He and his brother were part of a regular group that would take turns praying on Saturday nights.
Pope Francis has sent a letter to Spanish Catholic weekly Alpha and Omega after receiving a photo of a record from the 1950s with his name and a number, showing his participation in a group that took turns praying on Saturday nights at a basilica in the center of Buenos Aires.
The record indicated that as a young man, Pope Francis was one of the many faithful who made regular visits to the Basilica of the Blessed Sacrament in Buenos Aires, Argentina, to pray at night. He would go alongside his brother Óscar, and a neighbor.
“I was moved by the photocopy of the book on nocturnal adoration of the Basilica of the Blessed Sacrament,” said Pope Francis in his handwritten note to the Spanish weekly.
From his home in the Flores neighborhood in the outskirts of Buenos Aires, Pope Francis as a youth, would often go by bus to the Basilica, alongside his younger brother, in 1954 and 1955. The future pope would have been 19 or 20 years old at the time and Oscar 17 or 18.
Come, let us adore
It was there that he heard the phrase “Venite adoremus” (Come, let us adore), which the pope says he remembers “with emotion,” in his note to the Spanish newspaper.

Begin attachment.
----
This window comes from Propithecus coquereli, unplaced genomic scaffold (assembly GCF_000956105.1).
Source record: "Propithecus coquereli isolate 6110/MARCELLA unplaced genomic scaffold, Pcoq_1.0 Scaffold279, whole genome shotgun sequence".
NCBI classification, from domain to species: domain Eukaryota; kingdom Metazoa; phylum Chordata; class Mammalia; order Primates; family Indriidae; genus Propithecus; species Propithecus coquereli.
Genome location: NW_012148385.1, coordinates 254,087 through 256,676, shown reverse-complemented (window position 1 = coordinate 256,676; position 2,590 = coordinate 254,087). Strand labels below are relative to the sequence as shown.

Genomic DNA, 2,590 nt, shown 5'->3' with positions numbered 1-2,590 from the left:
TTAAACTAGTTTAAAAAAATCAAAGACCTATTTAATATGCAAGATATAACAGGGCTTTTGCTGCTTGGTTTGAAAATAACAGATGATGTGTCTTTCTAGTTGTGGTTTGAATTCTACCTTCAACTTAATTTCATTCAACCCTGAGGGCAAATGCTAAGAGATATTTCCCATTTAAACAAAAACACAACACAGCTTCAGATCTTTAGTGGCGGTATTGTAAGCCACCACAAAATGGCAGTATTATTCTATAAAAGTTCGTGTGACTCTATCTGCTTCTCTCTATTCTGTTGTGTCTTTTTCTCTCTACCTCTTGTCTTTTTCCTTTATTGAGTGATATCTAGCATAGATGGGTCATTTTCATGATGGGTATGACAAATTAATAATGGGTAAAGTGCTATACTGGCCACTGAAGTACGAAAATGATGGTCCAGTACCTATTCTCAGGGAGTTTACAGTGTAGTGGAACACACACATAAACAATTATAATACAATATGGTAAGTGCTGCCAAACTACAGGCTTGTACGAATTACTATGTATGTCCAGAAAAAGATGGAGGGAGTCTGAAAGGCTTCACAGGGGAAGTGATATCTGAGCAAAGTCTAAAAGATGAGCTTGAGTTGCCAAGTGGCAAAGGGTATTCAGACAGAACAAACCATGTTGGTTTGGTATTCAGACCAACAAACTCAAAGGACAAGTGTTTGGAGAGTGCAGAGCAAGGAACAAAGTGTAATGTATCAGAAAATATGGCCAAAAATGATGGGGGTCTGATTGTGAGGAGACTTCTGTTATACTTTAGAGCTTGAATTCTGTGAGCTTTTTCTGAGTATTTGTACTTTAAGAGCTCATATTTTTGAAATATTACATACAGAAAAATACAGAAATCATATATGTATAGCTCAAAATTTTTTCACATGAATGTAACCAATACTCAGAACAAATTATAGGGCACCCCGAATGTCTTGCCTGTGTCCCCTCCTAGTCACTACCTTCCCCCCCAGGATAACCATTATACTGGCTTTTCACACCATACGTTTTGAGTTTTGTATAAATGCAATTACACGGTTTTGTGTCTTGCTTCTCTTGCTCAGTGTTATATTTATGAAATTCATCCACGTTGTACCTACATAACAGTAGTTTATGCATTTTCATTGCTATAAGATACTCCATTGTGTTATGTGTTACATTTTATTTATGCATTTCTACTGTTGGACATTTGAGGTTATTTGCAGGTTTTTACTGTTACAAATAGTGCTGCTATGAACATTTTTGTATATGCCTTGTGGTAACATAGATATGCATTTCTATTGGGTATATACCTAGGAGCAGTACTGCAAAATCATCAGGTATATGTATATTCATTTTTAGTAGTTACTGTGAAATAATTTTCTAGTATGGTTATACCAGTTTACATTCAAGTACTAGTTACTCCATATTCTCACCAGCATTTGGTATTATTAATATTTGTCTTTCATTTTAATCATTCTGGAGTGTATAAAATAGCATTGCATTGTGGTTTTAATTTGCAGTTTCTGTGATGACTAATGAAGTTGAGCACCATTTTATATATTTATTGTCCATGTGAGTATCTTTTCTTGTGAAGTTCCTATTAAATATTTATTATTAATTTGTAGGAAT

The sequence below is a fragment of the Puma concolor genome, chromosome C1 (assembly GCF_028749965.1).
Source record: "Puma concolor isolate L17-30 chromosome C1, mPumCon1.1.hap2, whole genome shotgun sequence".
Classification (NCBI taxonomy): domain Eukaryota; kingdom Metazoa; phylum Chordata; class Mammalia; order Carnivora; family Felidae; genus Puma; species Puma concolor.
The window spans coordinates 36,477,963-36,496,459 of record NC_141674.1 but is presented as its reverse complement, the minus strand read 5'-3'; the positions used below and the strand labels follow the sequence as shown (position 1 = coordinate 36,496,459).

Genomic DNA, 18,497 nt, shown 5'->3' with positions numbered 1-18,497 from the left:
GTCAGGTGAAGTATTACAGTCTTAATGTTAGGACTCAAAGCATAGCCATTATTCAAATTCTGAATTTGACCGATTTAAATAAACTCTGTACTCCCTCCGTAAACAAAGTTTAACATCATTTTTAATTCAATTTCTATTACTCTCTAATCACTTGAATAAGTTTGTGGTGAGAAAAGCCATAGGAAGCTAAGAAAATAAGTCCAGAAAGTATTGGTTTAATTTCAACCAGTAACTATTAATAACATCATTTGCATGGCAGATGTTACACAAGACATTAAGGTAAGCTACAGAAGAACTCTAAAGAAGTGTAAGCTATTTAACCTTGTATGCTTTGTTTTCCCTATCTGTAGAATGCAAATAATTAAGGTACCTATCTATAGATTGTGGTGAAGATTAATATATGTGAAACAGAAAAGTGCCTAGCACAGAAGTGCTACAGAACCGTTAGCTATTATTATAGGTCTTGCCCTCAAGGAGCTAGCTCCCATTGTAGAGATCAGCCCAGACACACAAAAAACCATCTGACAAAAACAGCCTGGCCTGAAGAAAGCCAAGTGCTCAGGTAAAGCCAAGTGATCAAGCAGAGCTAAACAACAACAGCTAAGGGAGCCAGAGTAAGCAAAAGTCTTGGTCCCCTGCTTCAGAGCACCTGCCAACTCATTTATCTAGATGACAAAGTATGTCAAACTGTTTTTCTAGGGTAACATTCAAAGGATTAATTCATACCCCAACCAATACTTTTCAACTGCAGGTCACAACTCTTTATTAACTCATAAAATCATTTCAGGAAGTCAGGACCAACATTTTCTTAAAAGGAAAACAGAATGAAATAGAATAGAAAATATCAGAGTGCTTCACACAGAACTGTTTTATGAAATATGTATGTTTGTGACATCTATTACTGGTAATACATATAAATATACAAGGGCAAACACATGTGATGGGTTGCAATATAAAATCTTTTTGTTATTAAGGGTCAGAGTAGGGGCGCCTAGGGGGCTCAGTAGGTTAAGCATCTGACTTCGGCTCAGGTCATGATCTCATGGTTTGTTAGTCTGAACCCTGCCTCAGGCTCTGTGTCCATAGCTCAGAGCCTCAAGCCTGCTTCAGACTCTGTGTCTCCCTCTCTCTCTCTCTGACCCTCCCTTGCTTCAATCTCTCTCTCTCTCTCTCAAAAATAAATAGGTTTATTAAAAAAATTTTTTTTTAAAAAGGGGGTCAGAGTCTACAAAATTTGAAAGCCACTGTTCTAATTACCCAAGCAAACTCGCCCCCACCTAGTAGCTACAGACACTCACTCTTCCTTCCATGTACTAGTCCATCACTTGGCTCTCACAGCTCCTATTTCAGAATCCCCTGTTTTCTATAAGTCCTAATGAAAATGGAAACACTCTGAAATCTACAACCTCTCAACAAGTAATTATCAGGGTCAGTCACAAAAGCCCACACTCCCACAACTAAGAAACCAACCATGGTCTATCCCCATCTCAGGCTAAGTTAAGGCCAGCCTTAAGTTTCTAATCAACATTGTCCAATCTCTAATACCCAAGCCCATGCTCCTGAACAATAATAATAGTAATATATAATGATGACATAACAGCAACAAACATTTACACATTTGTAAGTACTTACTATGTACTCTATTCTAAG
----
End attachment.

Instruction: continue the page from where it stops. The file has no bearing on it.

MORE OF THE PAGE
As the nocturnal adoration was done in turns, the person from the previous shift would wake up the next person with the words “Venite adoremus” to invite them to go for the time of adoration. The adorers would spend the night in the basilica, taking turns resting and praying.
Pope Francis also explained in the letter that since at that time there was no evening Mass, many people who had been at parties during the day came to the Basilica on Saturday nights.
The example of a merciful priest
“The adoration began around nine o’clock at night after the preaching of Father Aristi,” explained the pope in his letter. This priest was the main inspiration in gathering the group that would spend the night in adoration.
At that time, the young Jorge Bergoglio was already living a Christian life, or as he describes it in his letter, he “already had the experience from St. Joseph of Flores” – when he felt a call to the priesthood during confession.
Pope Francis, in a meeting with priests in Rome in March 2014, explained that Fr. José Ramón Aristi was his confessor and a good example of a merciful priest.
Fr. Aristi served as a Provincial in his order and as a professor, but above all he was a well-known confessor with long queues of people waiting for him at the Basilica of the Blessed Sacrament. “Almost all the clergy went to confession with him,” the pope explained in 2014.
Pope Francis further told the priests that whenever an uncharitable thought crosses his mind, he touches a little cloth bag that he carries, which contains the cross once attached to the Rosary with which Fr. Aristi was buried. The future pope took the cross at the viewing of the body, praying that the priest would “give me the half of your mercy.”
“And I feel the grace! I feel its benefit,” the pope said, of carrying the cross with him still today. “What good the example of a merciful priest does, [the example] of a priest who draws close to wounds.”